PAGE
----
· Fire up ongoing recruiting. CPG companies could optimize and tailor employer value propositions to communicate to millennials through multiple channels, and do more to reflect these propositions in external rankings and benchmarks (such as “best places to work” lists). Companies could also plan for new cohorts to join employee ranks annually. Or they could sculpt job titles to be in line with talent competitors.
· Make the five years count. CPG companies could provide flexible work options to millennials, such as job sharing. They could also rethink short-term career tracks, boosting rotational cycles, entrepreneurship opportunities, and lateral moves within the company. Companies might institutionalize regular feedback processes for millennials, and ensure positive transitions for departing employees.
· Don’t forget the other 50 percent. Companies should continue existing talent-management practices to support non-millennial talent. They must be careful not to alienate Gen Xers, who are motivated by values that are the opposite of millennials—that is, Gen Xers value longevity and stability.
Finally, companies need to begin to prepare plans to attract and retain the generation after the millennials. The post-9/11 generation may prove to be more technologically savvy than any preceding generation. Also, it may share some millennial values, but diverge from them in other respects.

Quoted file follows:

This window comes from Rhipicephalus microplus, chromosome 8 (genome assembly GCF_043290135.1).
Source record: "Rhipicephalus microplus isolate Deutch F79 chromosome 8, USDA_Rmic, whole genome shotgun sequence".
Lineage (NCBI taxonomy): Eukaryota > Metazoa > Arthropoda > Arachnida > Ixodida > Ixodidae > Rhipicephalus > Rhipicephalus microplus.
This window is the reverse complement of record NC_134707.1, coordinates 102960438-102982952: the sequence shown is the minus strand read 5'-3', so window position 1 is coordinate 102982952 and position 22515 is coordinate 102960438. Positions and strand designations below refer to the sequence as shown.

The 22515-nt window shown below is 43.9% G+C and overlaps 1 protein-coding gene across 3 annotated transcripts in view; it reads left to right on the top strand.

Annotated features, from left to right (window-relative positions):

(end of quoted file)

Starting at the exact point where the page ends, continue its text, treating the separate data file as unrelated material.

In any case, strategies developed to secure—and get the most from—talent in previous generations fall short of what CPG companies need to succeed today and tomorrow. New talent strategies for a new era are required.
The only constant in the CPG sector—to paraphrase the Greek philosopher, Heraclitus—is change. Change is dynamic, and its pace is speeding up. Consumer behaviors and preferences are quicksilver, channels to consumers morph and evolve in importance, new competitors emerge, and disruptors thrive. To compete in a fast-changing business environment, CPG companies need to rethink how their organizations utilize their existing capabilities, and acquire new ones, to be agile at scale—smart, fast, flexible, and innovative. This is the new imperative for CPG companies.
By Rebecca Johnson, Lauren Ratner, and Kristi Weaver